An improvised explosive device caused an explosion at the Dar Al-Farooq Islamic Center in Bloomington, the FBI said.
Gov. Mark Dayton denounced the act at a news conference on Sunday.
The FBI is the lead investigative agency and said it is working on determining who set off the explosive and why. The Minneapolis office has not made a declaration of terrorism but Rick Thornton, the special agent in charge of the Minneapolis office, called the investigation "our top priority."
The Islamic center said on a GoFundMe page that the FBI says Saturday's blast
"was caused by 'destructive device' in a suspected hate crime." The center is raising money for repairs to damage caused by the blast.
Officials believe someone may have thrown something into the window of the imam's office.
"A criminal act of terrorism against the imam who, thank the good lord, was not present in his office, as it would appear that this person intended. And the destruction done to this sacred site is just unthinkable, unforgivable and I hope and pray that the perpetrator will be caught and prosecuted with full extent of the law," Dayton said.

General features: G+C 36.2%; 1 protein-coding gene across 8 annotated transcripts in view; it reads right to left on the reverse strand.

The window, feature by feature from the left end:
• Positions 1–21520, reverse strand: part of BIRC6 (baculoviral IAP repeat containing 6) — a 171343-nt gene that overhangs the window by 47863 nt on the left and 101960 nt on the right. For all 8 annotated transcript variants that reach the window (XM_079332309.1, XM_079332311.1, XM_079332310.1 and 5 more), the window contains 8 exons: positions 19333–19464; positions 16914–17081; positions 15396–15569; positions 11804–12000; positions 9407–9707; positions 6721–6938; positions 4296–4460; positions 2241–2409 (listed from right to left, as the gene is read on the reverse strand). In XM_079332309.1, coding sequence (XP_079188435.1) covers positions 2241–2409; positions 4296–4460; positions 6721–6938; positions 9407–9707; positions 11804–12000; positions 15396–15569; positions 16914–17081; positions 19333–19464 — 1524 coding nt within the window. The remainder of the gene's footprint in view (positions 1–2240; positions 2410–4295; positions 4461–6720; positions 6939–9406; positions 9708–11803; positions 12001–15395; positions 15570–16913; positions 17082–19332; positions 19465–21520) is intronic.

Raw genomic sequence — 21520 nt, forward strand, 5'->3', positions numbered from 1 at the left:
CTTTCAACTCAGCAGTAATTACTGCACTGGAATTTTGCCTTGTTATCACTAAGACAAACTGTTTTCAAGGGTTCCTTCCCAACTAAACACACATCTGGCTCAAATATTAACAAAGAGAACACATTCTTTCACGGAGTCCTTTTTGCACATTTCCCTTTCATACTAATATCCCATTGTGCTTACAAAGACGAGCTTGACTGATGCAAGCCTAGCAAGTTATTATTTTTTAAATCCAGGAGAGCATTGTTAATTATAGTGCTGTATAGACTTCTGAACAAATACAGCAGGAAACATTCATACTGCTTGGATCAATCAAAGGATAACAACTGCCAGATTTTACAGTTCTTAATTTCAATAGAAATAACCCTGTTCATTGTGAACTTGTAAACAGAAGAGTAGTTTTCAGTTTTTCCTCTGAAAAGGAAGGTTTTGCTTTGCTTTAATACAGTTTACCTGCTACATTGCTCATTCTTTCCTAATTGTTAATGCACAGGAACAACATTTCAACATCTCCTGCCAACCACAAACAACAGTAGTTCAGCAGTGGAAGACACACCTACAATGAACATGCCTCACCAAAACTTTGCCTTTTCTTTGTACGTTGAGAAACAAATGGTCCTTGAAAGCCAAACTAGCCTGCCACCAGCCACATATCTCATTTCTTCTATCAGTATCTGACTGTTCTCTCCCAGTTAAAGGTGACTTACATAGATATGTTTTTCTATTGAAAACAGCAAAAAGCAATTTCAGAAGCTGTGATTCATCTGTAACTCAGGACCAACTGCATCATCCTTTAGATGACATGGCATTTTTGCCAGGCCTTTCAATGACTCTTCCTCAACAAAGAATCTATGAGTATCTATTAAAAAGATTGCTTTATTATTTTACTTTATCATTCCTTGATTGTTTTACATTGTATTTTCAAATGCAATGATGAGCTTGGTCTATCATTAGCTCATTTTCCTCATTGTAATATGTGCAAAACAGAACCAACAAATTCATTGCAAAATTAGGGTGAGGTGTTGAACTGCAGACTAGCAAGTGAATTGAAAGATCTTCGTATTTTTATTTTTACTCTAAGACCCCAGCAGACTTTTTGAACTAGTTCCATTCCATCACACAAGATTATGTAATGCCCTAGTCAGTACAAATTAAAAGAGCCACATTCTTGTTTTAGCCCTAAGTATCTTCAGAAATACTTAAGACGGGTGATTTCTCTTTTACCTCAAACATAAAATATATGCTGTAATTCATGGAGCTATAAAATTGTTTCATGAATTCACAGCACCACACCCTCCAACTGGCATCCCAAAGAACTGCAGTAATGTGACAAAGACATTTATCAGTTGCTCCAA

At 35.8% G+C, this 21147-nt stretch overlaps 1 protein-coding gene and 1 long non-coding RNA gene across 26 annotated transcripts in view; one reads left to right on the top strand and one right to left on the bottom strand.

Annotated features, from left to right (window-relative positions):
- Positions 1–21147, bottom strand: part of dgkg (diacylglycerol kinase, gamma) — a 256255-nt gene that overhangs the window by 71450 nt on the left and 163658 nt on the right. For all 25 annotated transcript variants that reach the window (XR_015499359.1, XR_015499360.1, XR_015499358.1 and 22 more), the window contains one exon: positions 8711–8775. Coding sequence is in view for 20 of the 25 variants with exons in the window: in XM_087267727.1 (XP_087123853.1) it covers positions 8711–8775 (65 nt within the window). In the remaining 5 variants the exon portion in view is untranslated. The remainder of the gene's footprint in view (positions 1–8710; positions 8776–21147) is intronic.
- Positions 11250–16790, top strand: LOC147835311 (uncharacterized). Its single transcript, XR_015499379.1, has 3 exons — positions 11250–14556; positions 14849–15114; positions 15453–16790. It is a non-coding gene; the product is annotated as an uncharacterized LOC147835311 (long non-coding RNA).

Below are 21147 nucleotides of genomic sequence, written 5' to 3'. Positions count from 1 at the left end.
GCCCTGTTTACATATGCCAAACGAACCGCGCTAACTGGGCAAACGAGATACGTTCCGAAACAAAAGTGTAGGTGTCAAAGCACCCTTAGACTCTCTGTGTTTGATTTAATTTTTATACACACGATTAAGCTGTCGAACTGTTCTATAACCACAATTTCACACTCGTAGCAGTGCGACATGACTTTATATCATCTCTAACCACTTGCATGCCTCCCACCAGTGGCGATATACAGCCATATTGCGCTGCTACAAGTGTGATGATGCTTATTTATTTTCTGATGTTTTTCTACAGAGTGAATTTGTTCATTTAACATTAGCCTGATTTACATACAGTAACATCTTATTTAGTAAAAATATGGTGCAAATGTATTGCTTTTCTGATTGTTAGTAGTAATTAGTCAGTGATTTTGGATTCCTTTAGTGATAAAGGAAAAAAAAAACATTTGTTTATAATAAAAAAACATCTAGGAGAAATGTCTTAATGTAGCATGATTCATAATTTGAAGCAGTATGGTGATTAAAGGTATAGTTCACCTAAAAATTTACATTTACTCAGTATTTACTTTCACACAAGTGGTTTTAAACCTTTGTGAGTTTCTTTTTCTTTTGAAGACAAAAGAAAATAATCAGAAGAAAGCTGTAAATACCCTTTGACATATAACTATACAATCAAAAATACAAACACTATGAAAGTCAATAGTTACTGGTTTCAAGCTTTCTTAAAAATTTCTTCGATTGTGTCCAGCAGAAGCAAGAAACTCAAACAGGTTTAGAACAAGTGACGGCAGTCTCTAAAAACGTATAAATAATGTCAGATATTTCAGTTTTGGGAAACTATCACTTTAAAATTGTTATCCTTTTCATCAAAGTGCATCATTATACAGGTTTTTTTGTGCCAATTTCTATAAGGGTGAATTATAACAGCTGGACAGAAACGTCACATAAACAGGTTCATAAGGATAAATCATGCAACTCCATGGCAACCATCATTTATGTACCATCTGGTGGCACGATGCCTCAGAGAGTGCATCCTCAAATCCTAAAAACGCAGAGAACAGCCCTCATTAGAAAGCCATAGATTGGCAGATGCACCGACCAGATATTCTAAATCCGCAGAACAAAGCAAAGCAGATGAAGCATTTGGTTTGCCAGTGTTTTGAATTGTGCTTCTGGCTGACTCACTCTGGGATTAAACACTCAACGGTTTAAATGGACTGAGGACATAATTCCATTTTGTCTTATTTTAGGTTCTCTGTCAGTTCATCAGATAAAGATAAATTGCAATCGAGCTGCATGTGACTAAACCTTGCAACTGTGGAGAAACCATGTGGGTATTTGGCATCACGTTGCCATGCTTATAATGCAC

The US Department of Homeland Security said it "fully supports the rights of all to freely and safely worship the faith of their choosing and we vigorously condemn such attacks on any religious institution. We are thankful that there were no injuries, but that does not diminish the serious nature of this act."
Several officials appeared at the press conference, including US Rep. Keith Ellison, the Democrat representing the 5th District, which includes Minneapolis and the surrounding suburbs.
Ellison said he hoped it were "some isolated thing, but we have seen an uptick in anti-Muslim hate crimes "
"There is no better way to condemn the person who would throw a bomb into this mosque, this house of worship, than to react in a loving, kind and inclusive way," he said.
The congressmen released a statement referring to those responsible as "terrorists."
"If a bias motive is proven, this attack would represent another in a long list of hate incidents targeting Islamic institutions nationwide in recent months," said Amir Malik, the Council on American-Islamic (CAIR) Relations civil rights director in Minnesota.
The Muslim American Society of Minnesota's executive director said six groups are offering a reward of $24,000 for information leading to the arrest and conviction of the perpetrator.
"We are saddened at the unprovoked hate crime. We are thankful to our elected officials and law enforcement who have acted speedily to repudiate such a horrible hate crime. And we are hopeful about our neighbors and about the interfaith community that have come forward in a show of support," said Imam Asad Zaman, executive director of the group.